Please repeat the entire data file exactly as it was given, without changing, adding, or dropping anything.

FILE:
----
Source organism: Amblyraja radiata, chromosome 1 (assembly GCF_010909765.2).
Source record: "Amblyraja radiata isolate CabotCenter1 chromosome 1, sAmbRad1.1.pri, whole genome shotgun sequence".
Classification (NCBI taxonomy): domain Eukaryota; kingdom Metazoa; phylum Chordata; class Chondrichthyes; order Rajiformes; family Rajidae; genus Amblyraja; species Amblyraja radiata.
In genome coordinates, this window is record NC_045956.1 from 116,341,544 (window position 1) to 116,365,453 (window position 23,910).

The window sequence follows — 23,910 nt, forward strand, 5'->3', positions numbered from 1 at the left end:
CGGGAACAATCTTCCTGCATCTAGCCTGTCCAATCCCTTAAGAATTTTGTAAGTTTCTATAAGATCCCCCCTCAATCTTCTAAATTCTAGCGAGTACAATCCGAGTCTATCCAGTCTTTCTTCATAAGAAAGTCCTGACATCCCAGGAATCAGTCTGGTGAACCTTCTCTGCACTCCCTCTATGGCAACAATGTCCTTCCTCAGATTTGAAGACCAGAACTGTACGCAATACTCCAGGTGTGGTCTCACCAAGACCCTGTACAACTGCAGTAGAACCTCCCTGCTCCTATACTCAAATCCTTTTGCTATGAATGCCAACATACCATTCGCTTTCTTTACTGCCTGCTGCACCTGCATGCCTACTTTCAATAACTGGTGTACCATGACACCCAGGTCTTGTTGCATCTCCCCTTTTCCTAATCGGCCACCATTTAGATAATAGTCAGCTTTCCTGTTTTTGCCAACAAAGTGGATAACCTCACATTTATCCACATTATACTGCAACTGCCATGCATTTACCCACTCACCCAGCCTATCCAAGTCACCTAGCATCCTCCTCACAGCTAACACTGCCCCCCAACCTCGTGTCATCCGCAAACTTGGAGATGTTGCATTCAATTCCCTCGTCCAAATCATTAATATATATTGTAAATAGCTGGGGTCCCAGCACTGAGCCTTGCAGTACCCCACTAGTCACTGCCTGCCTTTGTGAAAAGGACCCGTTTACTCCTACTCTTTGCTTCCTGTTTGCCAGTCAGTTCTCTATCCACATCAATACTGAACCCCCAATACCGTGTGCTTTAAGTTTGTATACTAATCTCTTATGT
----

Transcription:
Source organism: Amblyraja radiata, chromosome 1 (assembly GCF_010909765.2).
Source record: "Amblyraja radiata isolate CabotCenter1 chromosome 1, sAmbRad1.1.pri, whole genome shotgun sequence".
Classification (NCBI taxonomy): domain Eukaryota; kingdom Metazoa; phylum Chordata; class Chondrichthyes; order Rajiformes; family Rajidae; genus Amblyraja; species Amblyraja radiata.
In genome coordinates, this window is record NC_045956.1 from 116,341,544 (window position 1) to 116,365,453 (window position 23,910).

The window sequence follows — 23,910 nt, forward strand, 5'->3', positions numbered from 1 at the left end:
CGGGAACAATCTTCCTGCATCTAGCCTGTCCAATCCCTTAAGAATTTTGTAAGTTTCTATAAGATCCCCCCTCAATCTTCTAAATTCTAGCGAGTACAATCCGAGTCTATCCAGTCTTTCTTCATAAGAAAGTCCTGACATCCCAGGAATCAGTCTGGTGAACCTTCTCTGCACTCCCTCTATGGCAACAATGTCCTTCCTCAGATTTGAAGACCAGAACTGTACGCAATACTCCAGGTGTGGTCTCACCAAGACCCTGTACAACTGCAGTAGAACCTCCCTGCTCCTATACTCAAATCCTTTTGCTATGAATGCCAACATACCATTCGCTTTCTTTACTGCCTGCTGCACCTGCATGCCTACTTTCAATAACTGGTGTACCATGACACCCAGGTCTTGTTGCATCTCCCCTTTTCCTAATCGGCCACCATTTAGATAATAGTCAGCTTTCCTGTTTTTGCCAACAAAGTGGATAACCTCACATTTATCCACATTATACTGCAACTGCCATGCATTTACCCACTCACCCAGCCTATCCAAGTCACCTAGCATCCTCCTCACAGCTAACACTGCCCCCCAACCTCGTGTCATCCGCAAACTTGGAGATGTTGCATTCAATTCCCTCGTCCAAATCATTAATATATATTGTAAATAGCTGGGGTCCCAGCACTGAGCCTTGCAGTACCCCACTAGTCACTGCCTGCCTTTGTGAAAAGGACCCGTTTACTCCTACTCTTTGCTTCCTGTTTGCCAGTCAGTTCTCTATCCACATCAATACTGAACCCCCAATACCGTGTGCTTTAAGTTTGTATACTAATCTCTTATGT